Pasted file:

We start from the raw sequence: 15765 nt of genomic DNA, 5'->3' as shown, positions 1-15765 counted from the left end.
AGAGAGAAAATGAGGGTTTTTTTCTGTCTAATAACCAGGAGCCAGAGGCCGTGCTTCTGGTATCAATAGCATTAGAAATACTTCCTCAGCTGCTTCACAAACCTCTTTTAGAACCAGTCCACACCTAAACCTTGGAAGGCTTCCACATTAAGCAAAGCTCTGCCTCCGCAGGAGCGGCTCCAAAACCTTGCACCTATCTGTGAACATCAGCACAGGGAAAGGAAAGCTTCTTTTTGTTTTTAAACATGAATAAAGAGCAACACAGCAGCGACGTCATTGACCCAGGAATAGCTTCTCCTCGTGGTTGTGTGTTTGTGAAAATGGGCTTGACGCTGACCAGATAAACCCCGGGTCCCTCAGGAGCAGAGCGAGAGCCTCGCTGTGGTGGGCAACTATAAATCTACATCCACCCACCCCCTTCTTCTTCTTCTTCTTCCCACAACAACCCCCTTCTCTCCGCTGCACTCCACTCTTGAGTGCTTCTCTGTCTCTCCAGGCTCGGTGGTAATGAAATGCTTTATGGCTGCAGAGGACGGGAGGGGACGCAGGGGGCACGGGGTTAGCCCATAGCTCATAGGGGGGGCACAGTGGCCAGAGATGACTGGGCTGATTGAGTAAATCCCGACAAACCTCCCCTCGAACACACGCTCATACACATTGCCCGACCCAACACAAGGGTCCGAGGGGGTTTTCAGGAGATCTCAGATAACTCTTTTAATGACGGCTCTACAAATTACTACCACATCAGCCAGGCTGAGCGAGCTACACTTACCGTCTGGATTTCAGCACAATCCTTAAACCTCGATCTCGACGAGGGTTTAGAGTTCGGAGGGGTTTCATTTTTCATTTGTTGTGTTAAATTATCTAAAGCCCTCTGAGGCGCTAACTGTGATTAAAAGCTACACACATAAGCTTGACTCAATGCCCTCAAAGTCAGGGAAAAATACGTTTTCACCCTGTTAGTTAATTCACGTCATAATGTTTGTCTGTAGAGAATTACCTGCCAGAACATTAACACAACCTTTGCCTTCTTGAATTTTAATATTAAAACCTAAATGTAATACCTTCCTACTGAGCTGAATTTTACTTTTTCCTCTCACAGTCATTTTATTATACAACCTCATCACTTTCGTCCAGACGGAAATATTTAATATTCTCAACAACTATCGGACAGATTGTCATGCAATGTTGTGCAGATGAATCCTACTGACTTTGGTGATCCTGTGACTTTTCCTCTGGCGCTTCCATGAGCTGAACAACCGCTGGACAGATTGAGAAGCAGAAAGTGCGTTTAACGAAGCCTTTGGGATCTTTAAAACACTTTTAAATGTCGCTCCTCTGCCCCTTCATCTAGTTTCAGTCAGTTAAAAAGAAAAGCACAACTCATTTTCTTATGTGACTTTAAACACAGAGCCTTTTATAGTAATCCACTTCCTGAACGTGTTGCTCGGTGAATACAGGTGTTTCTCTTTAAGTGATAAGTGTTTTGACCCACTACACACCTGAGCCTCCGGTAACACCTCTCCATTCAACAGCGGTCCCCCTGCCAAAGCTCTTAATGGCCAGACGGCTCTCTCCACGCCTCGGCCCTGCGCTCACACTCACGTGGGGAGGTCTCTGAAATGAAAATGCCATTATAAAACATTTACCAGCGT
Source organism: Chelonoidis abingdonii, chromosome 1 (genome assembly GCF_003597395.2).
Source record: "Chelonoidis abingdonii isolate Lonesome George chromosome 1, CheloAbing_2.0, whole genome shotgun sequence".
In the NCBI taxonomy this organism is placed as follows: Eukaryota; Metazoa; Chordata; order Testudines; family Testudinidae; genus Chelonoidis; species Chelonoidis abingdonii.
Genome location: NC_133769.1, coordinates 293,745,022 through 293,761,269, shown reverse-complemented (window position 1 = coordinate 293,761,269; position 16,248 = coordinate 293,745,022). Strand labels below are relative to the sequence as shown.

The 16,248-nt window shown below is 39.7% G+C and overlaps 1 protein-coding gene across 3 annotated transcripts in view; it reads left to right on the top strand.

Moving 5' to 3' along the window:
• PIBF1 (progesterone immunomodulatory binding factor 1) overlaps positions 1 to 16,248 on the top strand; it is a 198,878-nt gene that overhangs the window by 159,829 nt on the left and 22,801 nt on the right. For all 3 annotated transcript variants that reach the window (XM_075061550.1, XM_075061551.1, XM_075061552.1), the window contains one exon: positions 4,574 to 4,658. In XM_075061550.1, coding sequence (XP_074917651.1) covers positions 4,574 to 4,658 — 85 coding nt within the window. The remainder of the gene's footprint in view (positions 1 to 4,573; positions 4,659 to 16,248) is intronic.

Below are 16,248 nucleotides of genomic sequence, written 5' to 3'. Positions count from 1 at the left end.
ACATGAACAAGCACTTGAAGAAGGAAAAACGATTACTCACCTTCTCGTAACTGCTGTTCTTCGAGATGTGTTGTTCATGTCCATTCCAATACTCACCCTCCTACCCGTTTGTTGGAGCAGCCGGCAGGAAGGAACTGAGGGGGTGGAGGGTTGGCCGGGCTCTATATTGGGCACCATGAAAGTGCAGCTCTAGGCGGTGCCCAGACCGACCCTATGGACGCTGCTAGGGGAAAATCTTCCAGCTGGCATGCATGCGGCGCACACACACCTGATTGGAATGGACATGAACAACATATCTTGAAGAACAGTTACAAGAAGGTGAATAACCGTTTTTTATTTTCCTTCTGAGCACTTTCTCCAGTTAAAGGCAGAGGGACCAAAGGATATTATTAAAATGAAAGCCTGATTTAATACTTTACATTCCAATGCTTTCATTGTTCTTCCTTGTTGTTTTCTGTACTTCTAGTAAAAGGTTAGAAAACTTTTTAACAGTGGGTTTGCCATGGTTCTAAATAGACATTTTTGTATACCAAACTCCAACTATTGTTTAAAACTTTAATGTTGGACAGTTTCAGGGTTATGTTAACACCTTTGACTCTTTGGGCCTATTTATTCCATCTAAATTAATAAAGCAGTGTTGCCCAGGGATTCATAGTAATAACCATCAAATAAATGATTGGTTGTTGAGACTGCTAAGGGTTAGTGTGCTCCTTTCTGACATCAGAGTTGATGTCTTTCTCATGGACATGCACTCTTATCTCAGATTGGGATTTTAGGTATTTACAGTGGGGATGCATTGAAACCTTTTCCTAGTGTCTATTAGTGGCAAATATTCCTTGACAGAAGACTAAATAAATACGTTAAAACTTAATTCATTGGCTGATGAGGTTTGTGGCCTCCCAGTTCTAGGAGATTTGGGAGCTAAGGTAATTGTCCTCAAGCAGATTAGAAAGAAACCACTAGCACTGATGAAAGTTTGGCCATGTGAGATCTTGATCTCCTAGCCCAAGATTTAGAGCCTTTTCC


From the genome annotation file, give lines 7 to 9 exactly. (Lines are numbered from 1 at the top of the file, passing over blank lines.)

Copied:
The 16,248-nt window shown below is 39.7% G+C and overlaps 1 protein-coding gene across 3 annotated transcripts in view; it reads left to right on the top strand.

Moving 5' to 3' along the window:
• PIBF1 (progesterone immunomodulatory binding factor 1) overlaps positions 1 to 16,248 on the top strand; it is a 198,878-nt gene that overhangs the window by 159,829 nt on the left and 22,801 nt on the right. For all 3 annotated transcript variants that reach the window (XM_075061550.1, XM_075061551.1, XM_075061552.1), the window contains one exon: positions 4,574 to 4,658. In XM_075061550.1, coding sequence (XP_074917651.1) covers positions 4,574 to 4,658 — 85 coding nt within the window. The remainder of the gene's footprint in view (positions 1 to 4,573; positions 4,659 to 16,248) is intronic.